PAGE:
The U.S. Grinnell Expedition in Search of Sir John Franklin: a Personal Narrative
Elisha Kent Kane (1820–57) was an American Arctic explorer. He studied medicine in his native Philadelphia and in 1843 entered the U.S. Navy as a surgeon. In 1850 he sailed as the senior medical officer and naturalist on an expedition in search of Sir John Franklin (1786–1847), the British naval officer and explorer who had been missing in the Canadian Arctic since 1845. Funded by New York merchant Henry Grinnell and carried out by the U.S. Navy, the expedition explored Lancaster Sound and Wellington Channel and ...
South: The Story of Shackleton's Last Expedition, 1914–17
After the Norwegian explorer Roald Amundsen reached the South Pole in December 1911, the British explorer Ernest Henry Shackleton, who had come within 180.6 kilometers of the pole in 1909, decided that the last great Antarctic journey to be achieved was a crossing of the continent. After fitting out the ship Endurance, Shackleton headed south from England in September 1914. The Endurance left the whaling station at Grytviken, South Georgia Island on December 5. In January 1915 the ship encountered heavy pack ice in the Weddell Sea, and eventually ...
The Heart of the Antarctic; Being the Story of the British Antarctic Expedition 1907–1909
The British Antarctic Expedition of 1907–9, led by Ernest H. Shackleton, left Port Lyttelton, New Zealand, in the ship Nimrod on January 1, 1908. On February 3, the Nimrod deposited Shackleton and a party of 14 men at Cape Royds, on Ross Island. The men divided into three groups. One would try to reach the South Pole, a second went north to reach the South Magnetic Pole, while a third was to explore the mountains west of McMurdo Sound. Shackleton, three companions, and four ponies set out for the ...
Sahara and Sudan: The Results of Six Years Travel in Africa
Sahǎrâ und Sûdân (Sahara and Sudan) is a detailed account of the six-year journey across the Sahara undertaken in 1869–75 by German explorer Gustav Nachtigal(1834–85). The son of a Lutheran pastor from the town of Eichstedt in Saxony-Anhalt, Nachtigal trained as a doctor and for several years practiced as a military surgeon in Cologne. After contracting a severe lung disease, in October 1862 he moved to Bona (present-day Annaba), Algeria, in hopes of regaining his health in the warm, dry climate. The following year he settled in ...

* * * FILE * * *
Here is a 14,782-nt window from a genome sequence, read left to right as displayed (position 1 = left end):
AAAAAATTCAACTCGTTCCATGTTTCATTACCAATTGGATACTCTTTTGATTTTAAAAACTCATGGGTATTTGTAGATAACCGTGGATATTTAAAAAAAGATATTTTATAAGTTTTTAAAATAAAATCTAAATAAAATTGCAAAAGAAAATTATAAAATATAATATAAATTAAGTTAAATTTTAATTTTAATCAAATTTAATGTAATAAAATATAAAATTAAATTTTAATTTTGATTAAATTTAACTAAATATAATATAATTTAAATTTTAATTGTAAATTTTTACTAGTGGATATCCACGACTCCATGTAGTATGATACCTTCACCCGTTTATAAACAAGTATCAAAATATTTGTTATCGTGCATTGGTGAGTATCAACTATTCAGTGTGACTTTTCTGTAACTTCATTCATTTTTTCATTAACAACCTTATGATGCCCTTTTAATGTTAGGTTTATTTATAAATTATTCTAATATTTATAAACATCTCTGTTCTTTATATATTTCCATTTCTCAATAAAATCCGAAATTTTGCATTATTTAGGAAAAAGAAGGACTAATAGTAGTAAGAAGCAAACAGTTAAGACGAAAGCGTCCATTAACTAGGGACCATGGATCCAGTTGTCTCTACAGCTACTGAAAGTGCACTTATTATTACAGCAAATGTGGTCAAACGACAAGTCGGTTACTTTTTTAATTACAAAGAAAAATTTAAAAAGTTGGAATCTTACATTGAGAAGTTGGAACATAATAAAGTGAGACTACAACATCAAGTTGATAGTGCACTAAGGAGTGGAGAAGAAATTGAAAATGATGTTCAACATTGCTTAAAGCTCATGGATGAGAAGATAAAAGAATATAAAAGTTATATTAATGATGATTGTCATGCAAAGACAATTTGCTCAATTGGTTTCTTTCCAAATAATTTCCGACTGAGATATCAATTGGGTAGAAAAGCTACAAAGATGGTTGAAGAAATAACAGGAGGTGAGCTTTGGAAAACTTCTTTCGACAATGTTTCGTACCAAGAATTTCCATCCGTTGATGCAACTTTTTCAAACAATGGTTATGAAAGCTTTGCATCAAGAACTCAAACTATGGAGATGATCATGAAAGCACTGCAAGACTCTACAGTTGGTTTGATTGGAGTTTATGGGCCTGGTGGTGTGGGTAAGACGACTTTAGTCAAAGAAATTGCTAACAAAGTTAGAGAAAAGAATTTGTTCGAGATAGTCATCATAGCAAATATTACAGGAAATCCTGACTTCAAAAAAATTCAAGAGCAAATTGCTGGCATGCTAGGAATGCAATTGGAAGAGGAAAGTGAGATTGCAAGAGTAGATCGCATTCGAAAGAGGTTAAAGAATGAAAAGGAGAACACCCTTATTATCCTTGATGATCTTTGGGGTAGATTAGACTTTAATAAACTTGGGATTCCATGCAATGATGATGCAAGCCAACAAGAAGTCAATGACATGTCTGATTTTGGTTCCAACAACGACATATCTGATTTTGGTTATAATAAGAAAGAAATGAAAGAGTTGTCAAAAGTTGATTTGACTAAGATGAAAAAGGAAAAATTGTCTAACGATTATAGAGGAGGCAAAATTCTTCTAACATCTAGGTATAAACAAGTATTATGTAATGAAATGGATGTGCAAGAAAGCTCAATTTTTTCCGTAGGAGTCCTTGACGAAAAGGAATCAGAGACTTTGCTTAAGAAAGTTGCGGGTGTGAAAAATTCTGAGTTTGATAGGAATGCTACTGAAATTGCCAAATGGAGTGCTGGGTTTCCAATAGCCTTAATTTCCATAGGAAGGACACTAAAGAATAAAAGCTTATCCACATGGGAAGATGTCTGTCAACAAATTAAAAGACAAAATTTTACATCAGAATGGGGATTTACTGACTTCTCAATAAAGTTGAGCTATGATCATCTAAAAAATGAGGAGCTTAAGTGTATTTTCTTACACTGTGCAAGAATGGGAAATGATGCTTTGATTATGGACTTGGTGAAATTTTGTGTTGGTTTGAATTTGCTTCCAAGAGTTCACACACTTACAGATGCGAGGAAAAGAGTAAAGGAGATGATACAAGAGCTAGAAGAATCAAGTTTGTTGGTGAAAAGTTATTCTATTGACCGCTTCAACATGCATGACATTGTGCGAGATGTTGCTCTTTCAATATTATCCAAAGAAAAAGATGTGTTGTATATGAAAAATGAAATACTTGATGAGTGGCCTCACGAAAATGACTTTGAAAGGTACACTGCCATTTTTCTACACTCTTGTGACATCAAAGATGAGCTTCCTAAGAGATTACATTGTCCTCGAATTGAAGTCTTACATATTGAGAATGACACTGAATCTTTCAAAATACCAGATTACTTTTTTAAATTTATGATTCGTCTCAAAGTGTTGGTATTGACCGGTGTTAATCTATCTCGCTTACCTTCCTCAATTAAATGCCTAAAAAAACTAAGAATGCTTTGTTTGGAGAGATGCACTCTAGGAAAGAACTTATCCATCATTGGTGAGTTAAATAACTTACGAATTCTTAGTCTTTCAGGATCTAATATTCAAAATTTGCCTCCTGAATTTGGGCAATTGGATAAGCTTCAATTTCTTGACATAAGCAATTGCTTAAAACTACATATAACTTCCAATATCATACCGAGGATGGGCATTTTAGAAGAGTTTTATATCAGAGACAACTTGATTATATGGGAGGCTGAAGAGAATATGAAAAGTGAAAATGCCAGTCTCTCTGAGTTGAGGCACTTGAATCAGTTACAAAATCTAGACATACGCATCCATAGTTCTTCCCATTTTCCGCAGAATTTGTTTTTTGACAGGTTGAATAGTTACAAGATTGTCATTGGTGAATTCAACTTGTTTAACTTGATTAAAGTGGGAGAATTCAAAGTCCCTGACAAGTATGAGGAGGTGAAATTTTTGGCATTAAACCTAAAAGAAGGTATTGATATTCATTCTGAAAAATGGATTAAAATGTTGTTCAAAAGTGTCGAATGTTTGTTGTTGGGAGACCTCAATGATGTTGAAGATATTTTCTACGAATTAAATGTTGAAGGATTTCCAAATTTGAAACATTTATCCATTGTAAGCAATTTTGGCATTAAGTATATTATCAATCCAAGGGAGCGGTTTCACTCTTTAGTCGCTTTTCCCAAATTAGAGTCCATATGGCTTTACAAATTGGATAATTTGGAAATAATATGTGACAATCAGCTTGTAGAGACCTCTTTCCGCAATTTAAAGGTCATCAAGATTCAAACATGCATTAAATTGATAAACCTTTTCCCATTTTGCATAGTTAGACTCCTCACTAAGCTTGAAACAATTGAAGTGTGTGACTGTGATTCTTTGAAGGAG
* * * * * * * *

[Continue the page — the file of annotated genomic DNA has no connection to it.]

Roald Amundsen's "The North West Passage"; Being the Record of a Voyage of Exploration of the Ship "Gjöa", 1903-1907
Attempts to find the Northwest Passage—a water route from Europe to Asia through the Arctic archipelago north of the Canadian mainland—began as far back as the late-15th century. After numerous failures, many involving disaster and great loss of life, the Northwest Passage finally was successfully navigated in 1903–6 by the Norwegian explorer Roald Amundsen (1872–1928). Amundsen and a small crew of six left Christiania (present-day Oslo, Norway) in the converted 47-ton fishing boat Gjöa on June 16, 1903. They proceeded to the west coast of Greenland ...
General Map of Asiatic Russia: Showing an Up-to-Date Division into Provinces and Regions, Maritime Administration of the Maritime Region, and the Routes of Russian Seafarers
This Russian map of Siberia shows the borders of regions and districts, population centers, roads, fortresses, redoubts, outposts, guard posts, factories, mines, and ruins. It also indicates the territories of the various nationalities of Siberia and shows in fine detail the routes taken by the major Russian explorers--Bering, Billings, Kruzenshtern, Golovin, Sarychev, Gall--on their expeditions to the North Pacific and Alaska. The map was produced by the Corps of Military Topographers which, under a government regulation of 1822, was attached to the General Staff and the Military Topographical Depot “to ...